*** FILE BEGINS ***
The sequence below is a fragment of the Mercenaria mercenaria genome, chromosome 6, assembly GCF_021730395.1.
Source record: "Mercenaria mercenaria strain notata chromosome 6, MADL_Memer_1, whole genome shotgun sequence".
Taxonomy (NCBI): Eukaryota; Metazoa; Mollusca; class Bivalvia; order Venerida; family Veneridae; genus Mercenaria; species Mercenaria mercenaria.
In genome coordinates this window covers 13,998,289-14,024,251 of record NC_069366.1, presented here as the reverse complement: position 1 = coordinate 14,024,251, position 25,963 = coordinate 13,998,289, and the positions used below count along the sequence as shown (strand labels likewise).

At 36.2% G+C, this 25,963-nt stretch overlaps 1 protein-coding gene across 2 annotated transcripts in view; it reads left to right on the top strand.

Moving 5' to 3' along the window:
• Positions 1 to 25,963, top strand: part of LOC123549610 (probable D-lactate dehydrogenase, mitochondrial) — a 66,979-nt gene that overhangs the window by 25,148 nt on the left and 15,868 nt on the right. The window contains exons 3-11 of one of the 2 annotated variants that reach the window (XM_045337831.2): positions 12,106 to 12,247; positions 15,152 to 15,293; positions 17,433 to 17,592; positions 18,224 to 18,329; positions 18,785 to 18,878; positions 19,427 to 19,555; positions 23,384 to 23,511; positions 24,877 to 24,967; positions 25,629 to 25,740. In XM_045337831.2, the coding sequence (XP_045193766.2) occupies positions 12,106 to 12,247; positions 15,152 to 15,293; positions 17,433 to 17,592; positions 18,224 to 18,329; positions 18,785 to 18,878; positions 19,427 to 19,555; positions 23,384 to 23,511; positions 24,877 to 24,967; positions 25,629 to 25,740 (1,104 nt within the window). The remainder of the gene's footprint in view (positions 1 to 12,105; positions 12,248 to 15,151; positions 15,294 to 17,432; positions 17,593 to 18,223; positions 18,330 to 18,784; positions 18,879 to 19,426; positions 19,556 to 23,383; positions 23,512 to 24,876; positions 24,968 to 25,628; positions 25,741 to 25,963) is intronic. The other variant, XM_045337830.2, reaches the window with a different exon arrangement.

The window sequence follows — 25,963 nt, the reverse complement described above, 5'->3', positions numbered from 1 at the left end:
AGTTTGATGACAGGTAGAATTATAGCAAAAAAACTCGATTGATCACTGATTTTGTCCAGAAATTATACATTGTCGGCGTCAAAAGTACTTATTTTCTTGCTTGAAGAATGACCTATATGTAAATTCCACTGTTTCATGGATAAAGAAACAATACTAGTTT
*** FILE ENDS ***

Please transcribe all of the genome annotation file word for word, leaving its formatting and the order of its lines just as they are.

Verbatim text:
The sequence below is a fragment of the Mercenaria mercenaria genome, chromosome 6, assembly GCF_021730395.1.
Source record: "Mercenaria mercenaria strain notata chromosome 6, MADL_Memer_1, whole genome shotgun sequence".
Taxonomy (NCBI): Eukaryota; Metazoa; Mollusca; class Bivalvia; order Venerida; family Veneridae; genus Mercenaria; species Mercenaria mercenaria.
In genome coordinates this window covers 13,998,289-14,024,251 of record NC_069366.1, presented here as the reverse complement: position 1 = coordinate 14,024,251, position 25,963 = coordinate 13,998,289, and the positions used below count along the sequence as shown (strand labels likewise).

At 36.2% G+C, this 25,963-nt stretch overlaps 1 protein-coding gene across 2 annotated transcripts in view; it reads left to right on the top strand.

Moving 5' to 3' along the window:
• Positions 1 to 25,963, top strand: part of LOC123549610 (probable D-lactate dehydrogenase, mitochondrial) — a 66,979-nt gene that overhangs the window by 25,148 nt on the left and 15,868 nt on the right. The window contains exons 3-11 of one of the 2 annotated variants that reach the window (XM_045337831.2): positions 12,106 to 12,247; positions 15,152 to 15,293; positions 17,433 to 17,592; positions 18,224 to 18,329; positions 18,785 to 18,878; positions 19,427 to 19,555; positions 23,384 to 23,511; positions 24,877 to 24,967; positions 25,629 to 25,740. In XM_045337831.2, the coding sequence (XP_045193766.2) occupies positions 12,106 to 12,247; positions 15,152 to 15,293; positions 17,433 to 17,592; positions 18,224 to 18,329; positions 18,785 to 18,878; positions 19,427 to 19,555; positions 23,384 to 23,511; positions 24,877 to 24,967; positions 25,629 to 25,740 (1,104 nt within the window). The remainder of the gene's footprint in view (positions 1 to 12,105; positions 12,248 to 15,151; positions 15,294 to 17,432; positions 17,593 to 18,223; positions 18,330 to 18,784; positions 18,879 to 19,426; positions 19,556 to 23,383; positions 23,512 to 24,876; positions 24,968 to 25,628; positions 25,741 to 25,963) is intronic. The other variant, XM_045337830.2, reaches the window with a different exon arrangement.

The window sequence follows — 25,963 nt, the reverse complement described above, 5'->3', positions numbered from 1 at the left end:
AGTTTGATGACAGGTAGAATTATAGCAAAAAAACTCGATTGATCACTGATTTTGTCCAGAAATTATACATTGTCGGCGTCAAAAGTACTTATTTTCTTGCTTGAAGAATGACCTATATGTAAATTCCACTGTTTCATGGATAAAGAAACAATACTAGTTT